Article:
In the aftermath of days of torrential downpours in Colorado, many of the state's oil and gas wells have been knocked out of commission for the time being. The large number of wells affected – almost 2,000 at one point – reflects the scope of the disaster that has befallen the Centennial State.
Greg Fulton, president of the Colorado Motor Carriers Association (CMCA), told Fleet Owner that many of the affected areas "experienced a year's worth of rainfall in just three days." The resultant flooding occurred mostly in the northeastern and eastern parts of the state, which have seen a significant drilling boom in recent years as the use of hydraulic fracturing has expanded.
"The only saving grace is that this is not happening during winter, for the amount of rain we've seen would translate to roughly 10 or 12 feet of snow," Fulton said.
Approximately 1,300 wells representing about 12 percent of the state's oil and gas production remain shut down at the present time, according to the Colorado Oil and Gas Conservation Commission (COGCC).
Extensive infrastructure damage will slow resumption of oilfield operations
Hydraulic jet pumps can help affected well operators in Colorado remove unwanted liquids from their wells. However, it may be some time before companies reach this stage of the recovery process. The COGCC informed the media that state workers are in the process of evaluating wells, but have been "hampered by wet and slow-going conditions."
Colorado Oil & Gas Association CEO Tisha Schuller told Bloomberg News that it will be "at least another week" before companies are able to assemble comprehensive estimates about the extent of the damage to key oilfield equipment and recovery timelines. Damage to roads and bridges has forced companies to rely on aerial reconnaissance in some areas, as workers simply cannot reach many sites. The Colorado Department of Transportation (CDOT) estimates that at least 30 bridges were destroyed or left in such a precarious state that they are unusable.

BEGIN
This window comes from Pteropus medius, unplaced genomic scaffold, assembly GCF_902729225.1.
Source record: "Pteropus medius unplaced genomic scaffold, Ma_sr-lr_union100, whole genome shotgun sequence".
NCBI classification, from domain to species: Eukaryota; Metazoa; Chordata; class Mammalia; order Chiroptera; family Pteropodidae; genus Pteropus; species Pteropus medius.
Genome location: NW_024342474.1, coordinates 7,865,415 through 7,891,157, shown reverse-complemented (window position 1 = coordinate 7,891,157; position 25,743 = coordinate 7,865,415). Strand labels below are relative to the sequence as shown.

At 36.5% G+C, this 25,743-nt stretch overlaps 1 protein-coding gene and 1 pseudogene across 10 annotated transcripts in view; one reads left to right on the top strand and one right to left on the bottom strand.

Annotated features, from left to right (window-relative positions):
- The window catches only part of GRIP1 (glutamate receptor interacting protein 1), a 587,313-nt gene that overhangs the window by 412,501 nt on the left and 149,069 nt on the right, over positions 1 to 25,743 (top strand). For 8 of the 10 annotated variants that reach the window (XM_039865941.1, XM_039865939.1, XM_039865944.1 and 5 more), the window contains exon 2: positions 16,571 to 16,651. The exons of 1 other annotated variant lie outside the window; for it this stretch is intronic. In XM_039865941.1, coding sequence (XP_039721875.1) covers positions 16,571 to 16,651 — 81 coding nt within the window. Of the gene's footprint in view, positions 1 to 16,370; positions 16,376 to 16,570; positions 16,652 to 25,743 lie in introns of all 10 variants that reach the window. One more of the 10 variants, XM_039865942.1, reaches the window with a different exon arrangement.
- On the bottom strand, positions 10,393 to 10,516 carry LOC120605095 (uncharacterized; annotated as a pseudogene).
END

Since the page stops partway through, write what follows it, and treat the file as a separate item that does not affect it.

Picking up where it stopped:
"If it turns out wells are damaged by all the flooding, it's going to be really hard to move in the heavy equipment and supplies needed to repair and restart them," CMCA's Fulton explained. "That's going to take a while to sort out. CDOT is looking to get things back up and running quickly and there's been great support from the state and federal government, but there's no easy silver bullet to solve all of this. It will just take a lot of time."
Report: Frequency of severe storms expected to increase
The extent of the disruption in Colorado underscores the risk posed by extreme weather. That risk will continue to grow in coming decades, according to scientists at Stanford University. In the Proceedings of the National Academy of Sciences, a group of researchers recently published the results of a study that used computer-generated models to predict that the United States will be hit by a growing number of severe thunderstorms.
States along the East Coast will reportedly be the most at risk, with the number of "super storms" to hit this region each year increasing by 40 percent by 2070. However, other areas of the country, including the Midwest and Great Plains, are also expected to see a higher number of severe storms.
While companies of all types will need to be proactive to prepare themselves for future challenges, well operators in Colorado have immediate priorities to address. Those who were especially hard-hit by the recent floods may want to contact an independent service provider for help performing any repairs and oil and gas well dewatering that may be required to get their properties producing as quickly as possible. Technology consultants can also aid companies in acquiring new equipment to replace damaged items.